On July 31, Stephanie Angione was leading the second pitch of Still in Saigon, a popular 5.8 at Cathedral Ledge, when she fell at the crux, sailed past her gear, and broke her foot upon impacting the rock. The crux is protected by a good horizontal cam placement and, a body length higher, a bolt. Her belayer lowered her all the way to the ground, and two climbers who were nearby carried Angione back to the road.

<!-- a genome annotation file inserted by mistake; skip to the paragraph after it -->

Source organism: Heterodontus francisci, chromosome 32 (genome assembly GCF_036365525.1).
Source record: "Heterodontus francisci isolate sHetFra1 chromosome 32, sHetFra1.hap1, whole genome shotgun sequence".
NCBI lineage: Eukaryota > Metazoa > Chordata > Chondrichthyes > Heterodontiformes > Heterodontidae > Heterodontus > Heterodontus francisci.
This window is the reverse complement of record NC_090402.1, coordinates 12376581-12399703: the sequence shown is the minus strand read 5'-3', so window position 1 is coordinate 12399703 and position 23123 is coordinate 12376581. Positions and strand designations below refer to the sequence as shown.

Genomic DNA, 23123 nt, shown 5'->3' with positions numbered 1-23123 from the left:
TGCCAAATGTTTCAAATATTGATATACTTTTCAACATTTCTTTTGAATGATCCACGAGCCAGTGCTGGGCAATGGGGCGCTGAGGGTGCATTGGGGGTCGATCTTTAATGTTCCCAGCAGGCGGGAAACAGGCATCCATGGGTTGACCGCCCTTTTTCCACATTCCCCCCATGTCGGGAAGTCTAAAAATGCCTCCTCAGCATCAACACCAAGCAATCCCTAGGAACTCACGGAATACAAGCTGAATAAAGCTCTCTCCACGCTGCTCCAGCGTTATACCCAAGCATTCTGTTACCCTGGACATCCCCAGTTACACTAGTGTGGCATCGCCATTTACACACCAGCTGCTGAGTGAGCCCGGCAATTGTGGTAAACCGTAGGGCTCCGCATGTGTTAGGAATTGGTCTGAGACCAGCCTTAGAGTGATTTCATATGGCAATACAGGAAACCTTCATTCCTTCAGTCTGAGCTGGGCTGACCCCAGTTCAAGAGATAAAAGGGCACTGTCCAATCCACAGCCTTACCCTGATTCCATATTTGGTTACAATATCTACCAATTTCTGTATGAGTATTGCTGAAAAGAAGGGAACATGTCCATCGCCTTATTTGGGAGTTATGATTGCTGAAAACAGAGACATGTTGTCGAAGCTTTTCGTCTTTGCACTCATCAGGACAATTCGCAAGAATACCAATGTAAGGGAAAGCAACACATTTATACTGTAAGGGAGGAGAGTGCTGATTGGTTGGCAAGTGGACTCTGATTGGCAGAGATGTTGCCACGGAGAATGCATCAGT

Lower-angle climbs often have worse injury potential than steeper, more difficult ones; an abundance of ledges contributes to this hazard. That said, the crux of Still in Saigon is reasonably well protected, and a fall normally should not result in injury. The length of this fall suggests the climber either had pulled up a lot of slack to clip the bolt or the belayer had too much slack in the system. (The rescuers who responded believed the latter was the case.) Either way, this is an opportunity to remind readers that the practice of belaying with some slack in the rope in hopes of offering a “soft catch,” usually learned in sport climbing settings, is inappropriate on many lower-angle climbs, where protecting against a fall onto ledges or other features is the top priority. (Source Michael Wejchert, Mountain Rescue Service.)